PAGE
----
The Ohio Senate approved a so-called heartbeat abortion bill on Wednesday, sending it to a final vote.
If signed, the law would make Ohio the first state to ban abortions after fetal cardiac activity can be detected—in some cases, after just six weeks of pregnancy. Gov. John Kasich has said he will veto the bill if it lands on his desk.
The bill, which the Ohio House approved last month, makes no exceptions in cases of rape or incest. It also allows the state medical board to revoke the license of any doctor performing an abortion after cardiac activity is detected, without going through a court process.
Jocelyn Rosnick, policy director for the ACLU of Ohio, called the bill a “total abortion ban.”
“Yes, they’re packaging it as ‘six weeks,’ but in reality, most women don’t even know they’re pregnant at that time, and it will be impossible for them to access abortion when they find out,” Rosnick said in a statement.
Other women’s rights groups called the bill an attack on Roe v. Wade, the Supreme Court decision that made abortion legal across the country. They noted that previous attempts at “heartbeat” abortion bans in other states have been blocked by courts. Even Ohio Right to Life, one of the biggest anti-abortion groups in the state, did not endorse the bill over concerns about its constitutionality.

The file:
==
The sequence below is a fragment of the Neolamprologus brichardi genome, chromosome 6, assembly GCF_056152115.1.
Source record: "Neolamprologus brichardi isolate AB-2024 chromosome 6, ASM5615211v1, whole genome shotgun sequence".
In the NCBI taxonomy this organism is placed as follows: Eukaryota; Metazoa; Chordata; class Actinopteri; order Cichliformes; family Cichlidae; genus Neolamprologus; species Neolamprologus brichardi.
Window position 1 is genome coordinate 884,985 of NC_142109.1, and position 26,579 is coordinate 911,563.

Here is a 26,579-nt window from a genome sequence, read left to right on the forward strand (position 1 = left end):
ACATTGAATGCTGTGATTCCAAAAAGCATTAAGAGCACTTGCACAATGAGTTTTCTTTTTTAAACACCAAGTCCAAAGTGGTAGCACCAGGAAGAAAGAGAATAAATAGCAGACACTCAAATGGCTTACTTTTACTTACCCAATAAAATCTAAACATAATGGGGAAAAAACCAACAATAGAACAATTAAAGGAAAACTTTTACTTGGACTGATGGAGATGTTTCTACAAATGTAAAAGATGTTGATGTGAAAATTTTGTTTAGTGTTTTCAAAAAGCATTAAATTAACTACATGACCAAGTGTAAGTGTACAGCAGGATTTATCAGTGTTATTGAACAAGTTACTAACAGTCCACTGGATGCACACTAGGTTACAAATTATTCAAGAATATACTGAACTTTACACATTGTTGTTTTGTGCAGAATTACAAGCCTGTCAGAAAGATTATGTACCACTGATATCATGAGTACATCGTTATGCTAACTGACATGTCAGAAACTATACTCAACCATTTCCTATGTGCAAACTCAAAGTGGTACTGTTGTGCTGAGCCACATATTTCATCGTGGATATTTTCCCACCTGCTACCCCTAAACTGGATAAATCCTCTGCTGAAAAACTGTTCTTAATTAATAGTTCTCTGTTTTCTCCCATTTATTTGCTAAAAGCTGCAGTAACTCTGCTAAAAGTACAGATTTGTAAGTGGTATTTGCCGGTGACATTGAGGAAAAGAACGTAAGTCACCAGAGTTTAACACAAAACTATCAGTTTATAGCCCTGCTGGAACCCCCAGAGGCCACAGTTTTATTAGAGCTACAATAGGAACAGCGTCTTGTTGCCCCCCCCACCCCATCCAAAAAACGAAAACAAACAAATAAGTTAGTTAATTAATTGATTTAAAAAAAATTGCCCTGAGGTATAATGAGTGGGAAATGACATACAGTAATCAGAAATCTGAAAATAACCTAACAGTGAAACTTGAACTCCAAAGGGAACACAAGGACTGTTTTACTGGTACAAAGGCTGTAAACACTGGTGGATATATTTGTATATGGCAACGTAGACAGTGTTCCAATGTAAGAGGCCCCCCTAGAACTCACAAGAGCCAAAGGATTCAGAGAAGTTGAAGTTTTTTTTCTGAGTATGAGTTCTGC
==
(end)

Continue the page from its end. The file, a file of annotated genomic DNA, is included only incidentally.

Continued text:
Republican Sen. Bill Coley acknowledged as much on the floor Wednesday, saying past attempts to pass similar bans had been doomed due to the makeup of the Supreme Court.
"The election of President Trump and his appointees to the Supreme Court of the United States have changed that makeup and given a law like this a real chance," Sen. Coley said on Wednesday.
The Senate committee added a last-minute amendment Wednesday stating that transvaginal ultrasounds would not be required to detect a fetal heartbeat. The provision could extend the length of time women can access abortions to 11 or 12 weeks gestation, according to the Dayton Daily News.
The Ohio House is currently weighing a different ban on “dilation and evacuation” abortions, which is the most commonly used technique after 12 weeks of pregnancy.
Republicans shot down a number of amendments to the Senate bill during the full vote Wednesday, including exceptions for rape and incest and a petition to take the pregnant woman's mental health into account. An amendment allowing emergency rooms to give sexual assault victims information about emergency contraceptives was also tabled.
The bill now moves to the House for a vote on the amendments, and then to Kasich. If he vetoes it, the legislature could try to override him or wait until the next session when Gov.-elect Mike DeWine, who says he would sign it, takes office.